Federally Qualified Health Center
A Federally Qualified Health Center (FQHC) is a reimbursement designation in the
United States, referring to several health programs funded under the Health Center Consolidation Act(Section 330 of the Public Health Service Act). Health programs funded include:
Community Health Centers which serve a variety of Federally designated Medically Underserved Area/Populations(MUA or MUP).
Migrant Health Centers which serve migrant and seasonal agricultural workers,
Health Care for the Homeless Programswhich reach out to homeless individuals and families and provide primary and preventive care and substance abuse services, and
Public Housing Primary Care Programsthat serve residents of public housing and are located in or adjacent to the communities they serve. [ [http://bphc.hrsa.gov/about/ Health Center Program: What is a Health Center ] ]
FQHCs are community-based organizations that provide comprehensive
primary careand preventive care, including health, oral, and mental health/ substance abuseservices to persons of all ages, regardless of their ability to pay.
FQHCs operate under a consumer Board of Directors governance structure and function under the supervision of the
Health Resources and Services Administration, which is part of the United States Department of Health and Human Services. FQHCs were originally meant to provide comprehensive health services to the medically underserved to reduce the patient load on hospital emergency rooms.
FQHCs provide their services to all persons regardless of ability to pay, and charge for services on a community board approved sliding-fee scale that is based on patients' family income and size. FQHCs must comply with Section 330 program requirements.
FQHCs are also called Community/Migrant Health Centers (C/MHC), Community Health Centers (CHC), and 330 Funded Clinics.
President Bush launched the
Health Centers Initiativeto significantly increase access to primary health care services in 1,200 communities through new or expanded health center sites. Between 2001 and 2006, the number of patients treated at health centers has increased by over 4.7 million, representing a nearly 50 percent increase in just five years. In 2006 the number of patients served topped the 15 million mark for the first time.
Approximately two-thirds of health center patients are minorities, and 9 out of 10 have incomes below 200 percent of the federal poverty line. Four in 10 health center patients have no health insurance.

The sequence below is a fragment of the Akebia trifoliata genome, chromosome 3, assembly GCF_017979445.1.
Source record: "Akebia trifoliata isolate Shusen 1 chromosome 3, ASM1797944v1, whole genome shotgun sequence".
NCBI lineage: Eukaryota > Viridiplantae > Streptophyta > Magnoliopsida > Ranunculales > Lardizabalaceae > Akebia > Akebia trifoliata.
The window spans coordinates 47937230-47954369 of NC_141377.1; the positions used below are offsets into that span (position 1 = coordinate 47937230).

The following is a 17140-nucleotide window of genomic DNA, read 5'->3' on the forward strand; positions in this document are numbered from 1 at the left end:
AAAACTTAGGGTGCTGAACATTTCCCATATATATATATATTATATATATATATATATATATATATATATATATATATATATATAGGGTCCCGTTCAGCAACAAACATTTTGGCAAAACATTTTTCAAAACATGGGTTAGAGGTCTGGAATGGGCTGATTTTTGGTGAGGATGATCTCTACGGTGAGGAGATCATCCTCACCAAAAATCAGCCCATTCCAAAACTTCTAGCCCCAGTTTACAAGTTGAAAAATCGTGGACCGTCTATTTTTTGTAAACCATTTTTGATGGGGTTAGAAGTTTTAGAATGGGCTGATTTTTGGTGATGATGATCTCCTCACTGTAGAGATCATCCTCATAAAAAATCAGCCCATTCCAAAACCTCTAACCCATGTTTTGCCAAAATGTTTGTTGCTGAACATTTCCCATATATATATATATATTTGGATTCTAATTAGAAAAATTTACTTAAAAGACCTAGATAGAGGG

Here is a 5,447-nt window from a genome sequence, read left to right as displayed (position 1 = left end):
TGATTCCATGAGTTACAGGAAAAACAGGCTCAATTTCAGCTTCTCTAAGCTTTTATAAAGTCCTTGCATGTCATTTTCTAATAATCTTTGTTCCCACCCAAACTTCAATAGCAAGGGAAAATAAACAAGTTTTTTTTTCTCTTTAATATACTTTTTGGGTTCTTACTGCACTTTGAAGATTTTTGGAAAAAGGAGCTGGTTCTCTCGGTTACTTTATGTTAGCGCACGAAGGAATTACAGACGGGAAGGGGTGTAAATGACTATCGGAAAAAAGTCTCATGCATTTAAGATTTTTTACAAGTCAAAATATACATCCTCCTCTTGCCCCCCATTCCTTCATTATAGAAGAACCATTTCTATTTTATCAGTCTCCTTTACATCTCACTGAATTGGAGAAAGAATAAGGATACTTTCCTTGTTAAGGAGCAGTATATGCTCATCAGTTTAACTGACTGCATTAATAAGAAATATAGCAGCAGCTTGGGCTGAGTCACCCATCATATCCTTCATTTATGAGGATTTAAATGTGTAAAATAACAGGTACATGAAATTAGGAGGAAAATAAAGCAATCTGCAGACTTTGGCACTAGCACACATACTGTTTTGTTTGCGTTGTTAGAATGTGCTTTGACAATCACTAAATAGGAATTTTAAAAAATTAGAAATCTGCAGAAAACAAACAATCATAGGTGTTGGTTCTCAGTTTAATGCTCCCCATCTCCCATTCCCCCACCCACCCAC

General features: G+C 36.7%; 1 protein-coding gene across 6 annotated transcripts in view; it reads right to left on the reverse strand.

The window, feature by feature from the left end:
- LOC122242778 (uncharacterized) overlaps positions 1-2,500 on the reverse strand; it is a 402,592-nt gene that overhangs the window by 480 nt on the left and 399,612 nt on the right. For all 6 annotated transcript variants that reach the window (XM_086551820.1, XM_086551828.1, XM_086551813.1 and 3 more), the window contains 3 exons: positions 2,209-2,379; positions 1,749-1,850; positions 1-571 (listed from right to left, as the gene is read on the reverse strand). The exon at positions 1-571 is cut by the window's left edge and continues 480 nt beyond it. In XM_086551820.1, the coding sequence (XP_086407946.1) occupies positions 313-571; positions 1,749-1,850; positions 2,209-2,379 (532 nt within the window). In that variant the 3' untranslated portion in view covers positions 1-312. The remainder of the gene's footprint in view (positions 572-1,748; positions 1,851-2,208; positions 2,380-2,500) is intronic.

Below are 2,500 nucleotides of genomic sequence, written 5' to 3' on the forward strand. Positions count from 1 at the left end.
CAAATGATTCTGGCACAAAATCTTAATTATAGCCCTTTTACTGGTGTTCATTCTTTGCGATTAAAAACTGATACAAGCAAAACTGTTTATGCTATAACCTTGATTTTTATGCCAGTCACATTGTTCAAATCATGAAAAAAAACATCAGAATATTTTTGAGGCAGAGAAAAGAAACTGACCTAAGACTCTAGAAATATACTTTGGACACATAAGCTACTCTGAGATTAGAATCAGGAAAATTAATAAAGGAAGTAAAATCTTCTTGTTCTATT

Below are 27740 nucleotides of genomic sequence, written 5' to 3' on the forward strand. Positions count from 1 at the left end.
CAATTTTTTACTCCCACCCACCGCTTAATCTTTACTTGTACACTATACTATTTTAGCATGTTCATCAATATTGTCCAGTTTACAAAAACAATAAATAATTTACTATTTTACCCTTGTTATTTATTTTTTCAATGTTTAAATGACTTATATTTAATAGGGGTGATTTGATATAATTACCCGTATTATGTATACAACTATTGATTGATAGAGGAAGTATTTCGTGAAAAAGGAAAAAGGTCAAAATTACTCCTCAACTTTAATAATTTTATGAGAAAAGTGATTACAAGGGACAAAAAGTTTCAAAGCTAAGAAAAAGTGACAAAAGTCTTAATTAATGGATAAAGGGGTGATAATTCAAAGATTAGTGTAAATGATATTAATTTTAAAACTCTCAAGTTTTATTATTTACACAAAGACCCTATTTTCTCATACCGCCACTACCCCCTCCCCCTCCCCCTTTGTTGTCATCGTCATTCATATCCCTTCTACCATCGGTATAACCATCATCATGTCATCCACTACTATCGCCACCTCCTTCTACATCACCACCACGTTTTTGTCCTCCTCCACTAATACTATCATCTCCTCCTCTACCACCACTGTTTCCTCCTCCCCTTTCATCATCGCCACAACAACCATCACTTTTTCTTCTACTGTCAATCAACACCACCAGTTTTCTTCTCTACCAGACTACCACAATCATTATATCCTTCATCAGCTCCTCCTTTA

The health center program's annual federal funding has grown from $1.16 billion in fiscal year 2001 to $1.99 billion in fiscal year 2007.
*Federal Funding For Health Centers, [http://bphc.hrsa.gov/ U.S. Health Resources and Services Administration]
* [http://www.nachc.com/ National Association of Community Health Centers]
* [http://www.tachc.org/Home.asp General information Texas Association of Community Health Centers]
* [http://www.cms.hhs.gov/providers/fqhc/ Center for Medicare and Medicaid Advocacy]
* [http://www.ctpca.org Connecticut Primary Care Association]
* [http://www.paforum.com Pennsylvania (PA) Forum for Primary Health Care]
Wikimedia Foundation. 2010.
Look at other dictionaries:
Nurse-managed health center — A nurse managed health center provides health care services in medically underserved rural and urban areas in the United States where there is limited access to health care. Nurse managed health centers provide health care to thousands of… … Wikipedia
Community Health Center — A Community Health Center is committed to improving the health of its community. Health is broadly defined as a state of complete physical, mental and social well being and not simply the absence of disease or infirmity.… … Wikipedia
Health care system — A health care system is the organization of people, institutions, and resources to deliver health care services to meet the health needs of target populations. There is a wide variety of health care systems around the world, with as many… … Wikipedia
Community health centers in the United States — A Community health center in the United States is a Community health center (CHC) in the United States. Community Health Centers are unique in that at least 51 percent of all Governing Board Members must be patients at the CHC. Access to care is… … Wikipedia
The Colorado Health Foundation — Type Nonprofit Founded 1995 Location Denver, Colorado Area served Colorado … Wikipedia
Missouri Foundation for Health — (MFH) is the largest non governmental funder of community health activities in Missouri and the third largest health conversion foundation in the United States. Established in 2000, MFH is in its ninth year of grantmaking, having issued more than … Wikipedia
University of North Texas Health Science Center at Fort Worth — University of North Texas Health Science Center (UNTHSC) Established 1970 Type Public President Scott Ransom … Wikipedia
Arab Community Center for Economic and Social Services — The Arab Community Center for Economic and Social Services (ACCESS) is a human services organization committed to the development of the Arab American community in all aspects of economic and cultural life. ACCESS helps low income families, as… … Wikipedia
FQHC — federally qualified health center … Medical dictionary
FQHC — • federally qualified health center … Dictionary of medical acronyms & abbreviations